Step 1: You are ready to officially start.  Put on some goggles and a mask and begin working in small sections (about 4 foot x 4 foot).   Spray the ceiling with water, wait about 60-90 seconds, and the begin scraping.  As the tool instructions tell you, apply even pressure.  Surprisingly, it doesn't take much pressure at all for the nasty popcorn to just peel away and fall nearly perfectly into the attached bag.  A little debris misses, but I'd guess 95% goes in the attached bag.  Do not dig into your ceiling - it's more for you to patch and repair later.  You can always go back and squirt more water and do another swipe, but once you pull away a chunk of drywall paper or actual drywall you can't go back!  As your attached bag becomes heavy empty it into a large trash bag - do this often and save your arms the pain.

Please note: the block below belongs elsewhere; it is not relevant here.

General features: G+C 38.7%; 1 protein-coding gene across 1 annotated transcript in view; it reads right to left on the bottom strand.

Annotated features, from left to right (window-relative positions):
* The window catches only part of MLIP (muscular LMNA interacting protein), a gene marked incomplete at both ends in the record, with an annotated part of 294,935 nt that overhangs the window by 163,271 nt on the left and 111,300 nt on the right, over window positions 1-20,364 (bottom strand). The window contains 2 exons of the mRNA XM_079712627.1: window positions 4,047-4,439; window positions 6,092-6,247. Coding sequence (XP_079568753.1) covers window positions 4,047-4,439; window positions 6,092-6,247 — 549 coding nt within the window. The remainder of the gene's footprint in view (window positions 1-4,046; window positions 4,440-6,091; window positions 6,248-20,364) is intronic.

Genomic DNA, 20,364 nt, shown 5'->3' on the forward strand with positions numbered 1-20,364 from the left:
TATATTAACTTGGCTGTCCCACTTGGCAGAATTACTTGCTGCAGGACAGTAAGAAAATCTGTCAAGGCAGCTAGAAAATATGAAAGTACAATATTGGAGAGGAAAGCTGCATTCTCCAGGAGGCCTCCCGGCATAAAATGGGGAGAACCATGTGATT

Texture all Gone!
Step 2: Once you have successfully removed the textured ceiling you are ready to patch, repair and sand as needed.  To me this was the messiest step.  You will probably have a few areas that have a thin layer of texture remaining.  This is where some medium grain sand paper will come in handy.  Do that first and then use spackle to fill any areas where you may have removed chunks of drywall.  I had a few areas at the beginning while I was becoming used to the necessary pressure.  And then some areas at the end when my arms hurt and I was becoming lazy!  Once the spackle dries go back and sand using a fine grit sand paper.  You may also need a small hand tool to scrape any remaining areas of texture particularly around the perimeter of the room or around the rough-ins for electrical or HVAC.